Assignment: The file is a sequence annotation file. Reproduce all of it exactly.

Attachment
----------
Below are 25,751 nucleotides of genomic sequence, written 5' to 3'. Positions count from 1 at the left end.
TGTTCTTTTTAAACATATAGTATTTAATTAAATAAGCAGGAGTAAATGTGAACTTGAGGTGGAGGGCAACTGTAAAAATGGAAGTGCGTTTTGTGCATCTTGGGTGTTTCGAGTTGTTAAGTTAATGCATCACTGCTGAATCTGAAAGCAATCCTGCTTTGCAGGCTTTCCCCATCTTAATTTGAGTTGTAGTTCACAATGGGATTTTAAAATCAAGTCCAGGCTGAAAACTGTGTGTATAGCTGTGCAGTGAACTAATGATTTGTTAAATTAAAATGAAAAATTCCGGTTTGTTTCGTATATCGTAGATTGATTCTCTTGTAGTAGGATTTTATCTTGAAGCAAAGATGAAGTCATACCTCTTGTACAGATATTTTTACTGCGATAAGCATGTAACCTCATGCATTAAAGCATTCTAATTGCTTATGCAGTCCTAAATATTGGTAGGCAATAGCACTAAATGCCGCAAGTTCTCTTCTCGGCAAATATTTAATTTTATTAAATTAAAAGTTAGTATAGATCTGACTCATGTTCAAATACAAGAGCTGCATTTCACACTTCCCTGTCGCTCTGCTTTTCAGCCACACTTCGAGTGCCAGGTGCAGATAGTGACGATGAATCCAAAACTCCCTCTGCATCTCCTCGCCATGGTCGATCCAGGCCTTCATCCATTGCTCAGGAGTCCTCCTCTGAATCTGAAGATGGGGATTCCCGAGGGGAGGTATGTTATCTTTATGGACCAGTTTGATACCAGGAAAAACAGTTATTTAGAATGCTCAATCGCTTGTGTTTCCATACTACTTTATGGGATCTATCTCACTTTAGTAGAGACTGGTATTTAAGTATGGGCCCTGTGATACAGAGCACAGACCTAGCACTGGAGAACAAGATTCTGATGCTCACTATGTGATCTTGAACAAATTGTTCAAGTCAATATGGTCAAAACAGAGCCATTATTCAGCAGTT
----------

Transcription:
Below are 25,751 nucleotides of genomic sequence, written 5' to 3'. Positions count from 1 at the left end.
TGTTCTTTTTAAACATATAGTATTTAATTAAATAAGCAGGAGTAAATGTGAACTTGAGGTGGAGGGCAACTGTAAAAATGGAAGTGCGTTTTGTGCATCTTGGGTGTTTCGAGTTGTTAAGTTAATGCATCACTGCTGAATCTGAAAGCAATCCTGCTTTGCAGGCTTTCCCCATCTTAATTTGAGTTGTAGTTCACAATGGGATTTTAAAATCAAGTCCAGGCTGAAAACTGTGTGTATAGCTGTGCAGTGAACTAATGATTTGTTAAATTAAAATGAAAAATTCCGGTTTGTTTCGTATATCGTAGATTGATTCTCTTGTAGTAGGATTTTATCTTGAAGCAAAGATGAAGTCATACCTCTTGTACAGATATTTTTACTGCGATAAGCATGTAACCTCATGCATTAAAGCATTCTAATTGCTTATGCAGTCCTAAATATTGGTAGGCAATAGCACTAAATGCCGCAAGTTCTCTTCTCGGCAAATATTTAATTTTATTAAATTAAAAGTTAGTATAGATCTGACTCATGTTCAAATACAAGAGCTGCATTTCACACTTCCCTGTCGCTCTGCTTTTCAGCCACACTTCGAGTGCCAGGTGCAGATAGTGACGATGAATCCAAAACTCCCTCTGCATCTCCTCGCCATGGTCGATCCAGGCCTTCATCCATTGCTCAGGAGTCCTCCTCTGAATCTGAAGATGGGGATTCCCGAGGGGAGGTATGTTATCTTTATGGACCAGTTTGATACCAGGAAAAACAGTTATTTAGAATGCTCAATCGCTTGTGTTTCCATACTACTTTATGGGATCTATCTCACTTTAGTAGAGACTGGTATTTAAGTATGGGCCCTGTGATACAGAGCACAGACCTAGCACTGGAGAACAAGATTCTGATGCTCACTATGTGATCTTGAACAAATTGTTCAAGTCAATATGGTCAAAACAGAGCCATTATTCAGCAGTT